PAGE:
Eggs and nutrition
Multiple studies have debunked the idea that consuming one egg daily increases the risk of heart disease. (Kirk McKoy, Los Angeles Times / March 28, 2012)
Are eggs really incredible? Yes! Eggs are affordable, a great source of lean protein, full of vitamins and minerals and low in calories, weighing in at about 70 calories each.
Over the years eggs have received a bad rap for their cholesterol content. While eggs do contain cholesterol, that may not necessarily be a reason to avoid them. According to the U.S. Department of Agriculture, one large egg contains 185 milligrams of cholesterol, which is 14 percent lower than previously thought. The American Heart Association recommends managing serum cholesterol levels by lowering your trans and saturated fat intakes, not through dietary sources of cholesterol. This means cutting back on full-fat dairy, fatty cuts of meat, butter, pre-packaged snacks and fast foods such as donuts and French fries. Multiple studies have shown that consuming one egg daily is not associated with an increased risk of heart disease.
Composition of an egg
One egg contains 6 grams of protein, 5 grams of (mostly healthy) fats (1.5 grams saturated), 125 mg of choline, 24 micrograms of folate, vitamins A, D, E, B12, B6, riboflavin, thiamin and multiple minerals (calcium, potassium, phosphorous, iron and zinc.) Eggs also contain 166 micrograms of lutein and zeaxanthin, antioxidants which are essential for eye health.
The white of the egg is mostly protein, while the yolk contains the fat, cholesterol and the majority of the vitamins and minerals, as well as approximately one-fifth of the total protein content of an egg.
The nutrients as well as vitamins and minerals that make up an egg provide a myriad of health benefits:
Protein: The highest quality protein is found in eggs and is often used by scientists as a standard for measuring the quality of other protein sources. The minimum recommended daily allowance for protein for an adult is 0.8 grams of protein for every kilogram of body weight (2.2 pounds = 1 kilogram). So for a 150 pound person, 55 grams of protein would be the minimum RDA.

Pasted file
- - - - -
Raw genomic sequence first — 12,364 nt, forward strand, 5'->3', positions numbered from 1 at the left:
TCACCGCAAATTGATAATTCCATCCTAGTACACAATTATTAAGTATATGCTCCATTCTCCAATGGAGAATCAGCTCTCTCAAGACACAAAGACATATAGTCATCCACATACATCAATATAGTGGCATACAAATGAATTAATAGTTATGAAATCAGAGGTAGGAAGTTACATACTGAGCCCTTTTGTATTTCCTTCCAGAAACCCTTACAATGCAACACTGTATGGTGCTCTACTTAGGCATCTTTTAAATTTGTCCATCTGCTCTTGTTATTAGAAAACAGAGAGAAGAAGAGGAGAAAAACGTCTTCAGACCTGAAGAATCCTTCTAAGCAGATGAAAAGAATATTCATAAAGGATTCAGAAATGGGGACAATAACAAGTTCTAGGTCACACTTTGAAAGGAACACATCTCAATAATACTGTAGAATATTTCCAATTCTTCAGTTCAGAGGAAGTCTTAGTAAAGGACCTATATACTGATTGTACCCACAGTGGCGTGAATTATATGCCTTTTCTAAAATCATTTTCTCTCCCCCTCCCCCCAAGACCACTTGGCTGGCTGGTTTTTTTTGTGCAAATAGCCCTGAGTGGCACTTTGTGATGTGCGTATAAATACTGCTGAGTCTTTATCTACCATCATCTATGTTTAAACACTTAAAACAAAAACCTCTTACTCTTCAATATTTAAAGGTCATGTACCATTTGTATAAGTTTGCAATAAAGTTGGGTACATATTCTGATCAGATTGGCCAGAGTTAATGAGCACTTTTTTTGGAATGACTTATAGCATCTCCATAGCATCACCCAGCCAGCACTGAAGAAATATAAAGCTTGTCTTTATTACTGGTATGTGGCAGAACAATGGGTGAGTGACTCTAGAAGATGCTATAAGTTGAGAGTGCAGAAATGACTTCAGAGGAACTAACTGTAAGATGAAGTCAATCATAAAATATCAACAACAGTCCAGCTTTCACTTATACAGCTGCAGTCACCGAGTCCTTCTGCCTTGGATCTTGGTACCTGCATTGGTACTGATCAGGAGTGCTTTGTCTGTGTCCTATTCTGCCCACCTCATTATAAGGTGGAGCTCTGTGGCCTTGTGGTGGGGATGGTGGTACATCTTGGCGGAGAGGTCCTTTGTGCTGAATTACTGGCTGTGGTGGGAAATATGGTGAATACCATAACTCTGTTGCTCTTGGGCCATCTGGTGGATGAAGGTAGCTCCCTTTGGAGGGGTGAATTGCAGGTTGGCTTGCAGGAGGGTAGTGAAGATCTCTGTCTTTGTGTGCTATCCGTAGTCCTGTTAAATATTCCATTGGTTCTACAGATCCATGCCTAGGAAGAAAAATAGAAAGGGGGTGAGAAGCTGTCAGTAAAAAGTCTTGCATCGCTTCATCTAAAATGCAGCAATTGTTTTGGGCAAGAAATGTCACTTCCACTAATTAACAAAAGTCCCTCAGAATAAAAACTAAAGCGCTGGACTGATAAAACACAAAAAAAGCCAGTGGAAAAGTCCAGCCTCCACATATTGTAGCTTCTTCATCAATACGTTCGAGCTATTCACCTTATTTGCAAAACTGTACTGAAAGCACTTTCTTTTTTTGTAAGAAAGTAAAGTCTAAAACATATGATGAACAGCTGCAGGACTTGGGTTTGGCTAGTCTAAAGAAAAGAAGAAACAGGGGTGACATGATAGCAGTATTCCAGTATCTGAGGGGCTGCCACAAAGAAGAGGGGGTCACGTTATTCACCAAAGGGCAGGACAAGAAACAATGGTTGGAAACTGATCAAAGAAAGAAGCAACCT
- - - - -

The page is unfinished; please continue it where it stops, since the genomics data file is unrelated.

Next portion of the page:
Protein and weight loss: Protein contributes to increased satiety, a feeling of fullness and satisfaction, which can lead to decreased intake overall, assisting with weight loss or weight management. Research has shown that eating eggs during the first meal of the day leaves people feeling more satisfied, reducing their overall calorie intake throughout the day, and decreasing snacking between meals.
Protein and muscle loss: Optimal protein intake can also play a role in decreasing or slowing the effects of sarcopenia: chronic age-related muscle loss. Research shows that muscle protein synthesis (growth) is inhibited in elderly patients who consume less than 20 grams (3 ounces) of protein-rich foods at each meal.
Choline: Eggs provide 23 percent of the daily value of choline. Choline is essential for all cells, especially those involved in memory, metabolism, brain and nerve function, and nutrient transport throughout the body. Choline promotes brain and memory development in infants and plays a role in the prevention of birth defects. Other foods sources of choline include milk, liver and peanuts.
Selenium: Eggs provide 27 percent of the recommended daily allowance of selenium. Selenium is an antioxidant and works along with vitamin E to protect cells from chronic damage. Brazil nuts, canned tuna and poultry top the list for food sources of selenium.
Riboflavin, vitamin B12 and phosphorous: Eggs are a good source of riboflavin (a B vitamin), vitamin B12 and phosphorous, which help provide energy to cells, assist with cell function, healthy bones and teeth as well as energy production in the body.
Cooking with eggs
Anyone who cooks knows that eggs play a huge role in the cooking and baking world. The whites can create and hold foams that provide the main structure of meringues, angel food cakes and soufflés. The yolks also have the ability to foam, however they are also great binders, which is essential when making mayonnaise, hollandaise sauce and sponge cakes. Yolks are often used to add an element of richness to sauces or soups.
Incorporating eggs into your diet
Most people should limit intake of whole eggs to 1 per day or 7 per week.
Try a breakfast omelet with 1 whole egg and additional whites or egg beaters along with your favorite veggies.
Make low-fat egg salad with 1 whole egg, 1-2 additional whites, dill, pepper and 1 TBSP of light mayonnaise.
Add a chopped hardboiled egg or egg whites to a salad to bump up the protein and make it more filling.